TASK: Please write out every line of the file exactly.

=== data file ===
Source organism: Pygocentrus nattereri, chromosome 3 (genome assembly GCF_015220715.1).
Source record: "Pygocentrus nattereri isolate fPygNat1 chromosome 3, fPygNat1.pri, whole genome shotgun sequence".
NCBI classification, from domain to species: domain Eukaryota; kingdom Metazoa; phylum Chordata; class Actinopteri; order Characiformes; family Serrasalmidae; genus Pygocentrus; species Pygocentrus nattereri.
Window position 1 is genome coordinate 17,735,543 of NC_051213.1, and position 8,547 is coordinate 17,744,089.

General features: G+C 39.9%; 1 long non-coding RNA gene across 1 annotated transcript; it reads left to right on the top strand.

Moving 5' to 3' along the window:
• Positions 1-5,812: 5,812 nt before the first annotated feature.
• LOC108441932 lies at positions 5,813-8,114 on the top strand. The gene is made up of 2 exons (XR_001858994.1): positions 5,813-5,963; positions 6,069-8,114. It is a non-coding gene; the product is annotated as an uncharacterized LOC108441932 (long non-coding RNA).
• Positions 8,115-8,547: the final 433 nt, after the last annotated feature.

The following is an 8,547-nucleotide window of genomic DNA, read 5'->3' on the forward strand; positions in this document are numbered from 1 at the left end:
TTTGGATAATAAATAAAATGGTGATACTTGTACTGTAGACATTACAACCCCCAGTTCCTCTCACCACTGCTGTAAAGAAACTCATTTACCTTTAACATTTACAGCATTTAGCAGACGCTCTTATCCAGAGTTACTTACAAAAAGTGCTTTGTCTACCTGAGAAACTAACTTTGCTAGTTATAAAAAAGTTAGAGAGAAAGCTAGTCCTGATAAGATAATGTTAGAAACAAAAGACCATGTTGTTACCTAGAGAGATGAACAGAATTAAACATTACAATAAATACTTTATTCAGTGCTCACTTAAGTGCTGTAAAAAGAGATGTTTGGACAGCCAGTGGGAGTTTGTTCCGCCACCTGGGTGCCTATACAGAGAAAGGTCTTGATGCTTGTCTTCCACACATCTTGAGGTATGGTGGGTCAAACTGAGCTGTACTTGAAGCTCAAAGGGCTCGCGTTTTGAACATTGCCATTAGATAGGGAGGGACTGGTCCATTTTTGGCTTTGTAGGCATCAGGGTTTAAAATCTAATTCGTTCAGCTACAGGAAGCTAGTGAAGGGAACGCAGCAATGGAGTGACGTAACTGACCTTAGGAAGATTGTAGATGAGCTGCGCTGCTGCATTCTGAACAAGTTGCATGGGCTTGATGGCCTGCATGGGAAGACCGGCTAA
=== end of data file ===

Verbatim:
Source organism: Pygocentrus nattereri, chromosome 3 (genome assembly GCF_015220715.1).
Source record: "Pygocentrus nattereri isolate fPygNat1 chromosome 3, fPygNat1.pri, whole genome shotgun sequence".
NCBI classification, from domain to species: domain Eukaryota; kingdom Metazoa; phylum Chordata; class Actinopteri; order Characiformes; family Serrasalmidae; genus Pygocentrus; species Pygocentrus nattereri.
Window position 1 is genome coordinate 17,735,543 of NC_051213.1, and position 8,547 is coordinate 17,744,089.

General features: G+C 39.9%; 1 long non-coding RNA gene across 1 annotated transcript; it reads left to right on the top strand.

Moving 5' to 3' along the window:
• Positions 1-5,812: 5,812 nt before the first annotated feature.
• LOC108441932 lies at positions 5,813-8,114 on the top strand. The gene is made up of 2 exons (XR_001858994.1): positions 5,813-5,963; positions 6,069-8,114. It is a non-coding gene; the product is annotated as an uncharacterized LOC108441932 (long non-coding RNA).
• Positions 8,115-8,547: the final 433 nt, after the last annotated feature.

The following is an 8,547-nucleotide window of genomic DNA, read 5'->3' on the forward strand; positions in this document are numbered from 1 at the left end:
TTTGGATAATAAATAAAATGGTGATACTTGTACTGTAGACATTACAACCCCCAGTTCCTCTCACCACTGCTGTAAAGAAACTCATTTACCTTTAACATTTACAGCATTTAGCAGACGCTCTTATCCAGAGTTACTTACAAAAAGTGCTTTGTCTACCTGAGAAACTAACTTTGCTAGTTATAAAAAAGTTAGAGAGAAAGCTAGTCCTGATAAGATAATGTTAGAAACAAAAGACCATGTTGTTACCTAGAGAGATGAACAGAATTAAACATTACAATAAATACTTTATTCAGTGCTCACTTAAGTGCTGTAAAAAGAGATGTTTGGACAGCCAGTGGGAGTTTGTTCCGCCACCTGGGTGCCTATACAGAGAAAGGTCTTGATGCTTGTCTTCCACACATCTTGAGGTATGGTGGGTCAAACTGAGCTGTACTTGAAGCTCAAAGGGCTCGCGTTTTGAACATTGCCATTAGATAGGGAGGGACTGGTCCATTTTTGGCTTTGTAGGCATCAGGGTTTAAAATCTAATTCGTTCAGCTACAGGAAGCTAGTGAAGGGAACGCAGCAATGGAGTGACGTAACTGACCTTAGGAAGATTGTAGATGAGCTGCGCTGCTGCATTCTGAACAAGTTGCATGGGCTTGATGGCCTGCATGGGAAGACCGGCTAA